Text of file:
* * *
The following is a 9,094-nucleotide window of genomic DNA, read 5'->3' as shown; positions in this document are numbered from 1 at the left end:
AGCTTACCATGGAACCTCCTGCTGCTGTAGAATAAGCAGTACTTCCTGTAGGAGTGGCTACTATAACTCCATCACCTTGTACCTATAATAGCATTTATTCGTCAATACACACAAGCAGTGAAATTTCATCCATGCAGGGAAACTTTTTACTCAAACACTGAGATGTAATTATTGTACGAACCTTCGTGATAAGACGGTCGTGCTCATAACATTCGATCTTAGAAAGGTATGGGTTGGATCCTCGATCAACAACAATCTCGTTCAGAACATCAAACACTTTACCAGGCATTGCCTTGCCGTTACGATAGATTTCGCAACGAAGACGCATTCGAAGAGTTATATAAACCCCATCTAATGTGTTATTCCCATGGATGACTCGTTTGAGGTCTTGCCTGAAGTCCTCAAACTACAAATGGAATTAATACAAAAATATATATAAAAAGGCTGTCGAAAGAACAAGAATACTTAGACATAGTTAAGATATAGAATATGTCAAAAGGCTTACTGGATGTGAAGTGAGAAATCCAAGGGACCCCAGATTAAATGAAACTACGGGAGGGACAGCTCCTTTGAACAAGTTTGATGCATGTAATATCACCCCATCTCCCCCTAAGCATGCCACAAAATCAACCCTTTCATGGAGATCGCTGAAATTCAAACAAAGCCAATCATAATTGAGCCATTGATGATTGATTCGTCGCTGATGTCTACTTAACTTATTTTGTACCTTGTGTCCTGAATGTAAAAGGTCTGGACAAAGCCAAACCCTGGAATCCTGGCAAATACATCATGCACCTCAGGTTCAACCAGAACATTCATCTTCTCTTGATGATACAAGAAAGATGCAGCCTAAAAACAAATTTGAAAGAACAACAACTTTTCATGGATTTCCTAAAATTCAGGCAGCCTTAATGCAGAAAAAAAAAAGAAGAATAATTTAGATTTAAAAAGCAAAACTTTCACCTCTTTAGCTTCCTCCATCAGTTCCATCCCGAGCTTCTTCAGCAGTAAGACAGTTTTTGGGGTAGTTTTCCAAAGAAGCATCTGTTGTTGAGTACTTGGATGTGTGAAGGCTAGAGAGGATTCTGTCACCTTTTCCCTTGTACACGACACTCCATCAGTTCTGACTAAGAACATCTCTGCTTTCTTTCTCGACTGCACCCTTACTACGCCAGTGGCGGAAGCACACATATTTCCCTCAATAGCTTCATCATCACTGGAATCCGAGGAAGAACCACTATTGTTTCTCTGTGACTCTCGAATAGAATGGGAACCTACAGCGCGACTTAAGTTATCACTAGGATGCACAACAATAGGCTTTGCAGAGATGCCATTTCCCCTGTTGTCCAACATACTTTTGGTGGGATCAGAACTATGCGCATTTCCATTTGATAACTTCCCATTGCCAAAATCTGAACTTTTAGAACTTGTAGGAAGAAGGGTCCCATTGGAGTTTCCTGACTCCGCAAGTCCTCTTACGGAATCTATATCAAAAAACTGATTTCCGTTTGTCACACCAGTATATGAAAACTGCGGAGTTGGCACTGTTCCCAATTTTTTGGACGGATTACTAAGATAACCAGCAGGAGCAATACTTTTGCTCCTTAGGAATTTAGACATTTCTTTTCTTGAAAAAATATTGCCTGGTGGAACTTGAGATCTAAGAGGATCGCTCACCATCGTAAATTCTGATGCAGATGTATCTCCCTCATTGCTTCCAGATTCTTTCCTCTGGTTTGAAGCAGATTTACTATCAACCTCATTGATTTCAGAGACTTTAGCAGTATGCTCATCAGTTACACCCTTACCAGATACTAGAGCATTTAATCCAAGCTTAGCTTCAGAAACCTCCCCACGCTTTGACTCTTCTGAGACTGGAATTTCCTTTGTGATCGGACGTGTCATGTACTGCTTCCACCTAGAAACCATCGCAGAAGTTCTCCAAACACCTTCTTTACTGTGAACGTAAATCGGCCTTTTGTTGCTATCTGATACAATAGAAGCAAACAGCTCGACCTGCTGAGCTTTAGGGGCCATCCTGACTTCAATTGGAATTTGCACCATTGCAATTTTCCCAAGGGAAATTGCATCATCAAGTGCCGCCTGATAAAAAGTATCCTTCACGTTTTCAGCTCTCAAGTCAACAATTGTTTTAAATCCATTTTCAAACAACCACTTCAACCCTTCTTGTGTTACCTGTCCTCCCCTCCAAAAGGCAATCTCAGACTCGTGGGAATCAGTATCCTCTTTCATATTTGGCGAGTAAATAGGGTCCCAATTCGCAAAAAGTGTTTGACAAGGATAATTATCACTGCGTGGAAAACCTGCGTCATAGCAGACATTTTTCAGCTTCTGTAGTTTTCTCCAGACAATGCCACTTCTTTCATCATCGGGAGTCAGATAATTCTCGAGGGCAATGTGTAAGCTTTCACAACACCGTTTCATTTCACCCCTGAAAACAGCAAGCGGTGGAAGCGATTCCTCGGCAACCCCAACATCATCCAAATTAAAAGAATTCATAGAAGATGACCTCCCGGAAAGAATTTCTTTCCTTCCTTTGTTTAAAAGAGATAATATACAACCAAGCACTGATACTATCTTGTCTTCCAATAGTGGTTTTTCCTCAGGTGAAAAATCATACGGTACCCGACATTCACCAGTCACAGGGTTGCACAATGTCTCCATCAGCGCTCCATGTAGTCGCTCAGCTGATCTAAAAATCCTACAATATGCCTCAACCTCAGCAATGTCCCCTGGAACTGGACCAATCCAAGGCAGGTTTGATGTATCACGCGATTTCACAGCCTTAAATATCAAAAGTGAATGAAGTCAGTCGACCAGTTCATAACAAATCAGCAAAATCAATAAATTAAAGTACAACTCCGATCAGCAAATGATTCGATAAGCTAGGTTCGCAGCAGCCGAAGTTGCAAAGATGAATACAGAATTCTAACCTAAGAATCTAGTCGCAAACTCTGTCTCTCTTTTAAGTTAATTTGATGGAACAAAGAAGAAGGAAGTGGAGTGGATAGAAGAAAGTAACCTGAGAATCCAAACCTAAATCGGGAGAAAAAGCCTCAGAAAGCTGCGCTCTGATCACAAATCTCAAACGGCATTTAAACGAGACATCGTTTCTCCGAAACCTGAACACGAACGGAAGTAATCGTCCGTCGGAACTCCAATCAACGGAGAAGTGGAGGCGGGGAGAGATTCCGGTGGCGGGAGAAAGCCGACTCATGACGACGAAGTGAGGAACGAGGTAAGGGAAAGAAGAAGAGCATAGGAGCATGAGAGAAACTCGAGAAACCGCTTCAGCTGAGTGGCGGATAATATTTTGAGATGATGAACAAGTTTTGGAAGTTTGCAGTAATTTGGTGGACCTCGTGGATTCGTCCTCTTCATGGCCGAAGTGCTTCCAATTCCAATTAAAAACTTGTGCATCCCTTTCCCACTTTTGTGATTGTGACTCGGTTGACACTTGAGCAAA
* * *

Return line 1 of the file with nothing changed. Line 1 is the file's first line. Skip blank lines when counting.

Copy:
The following is a 9,094-nucleotide window of genomic DNA, read 5'->3' as shown; positions in this document are numbered from 1 at the left end: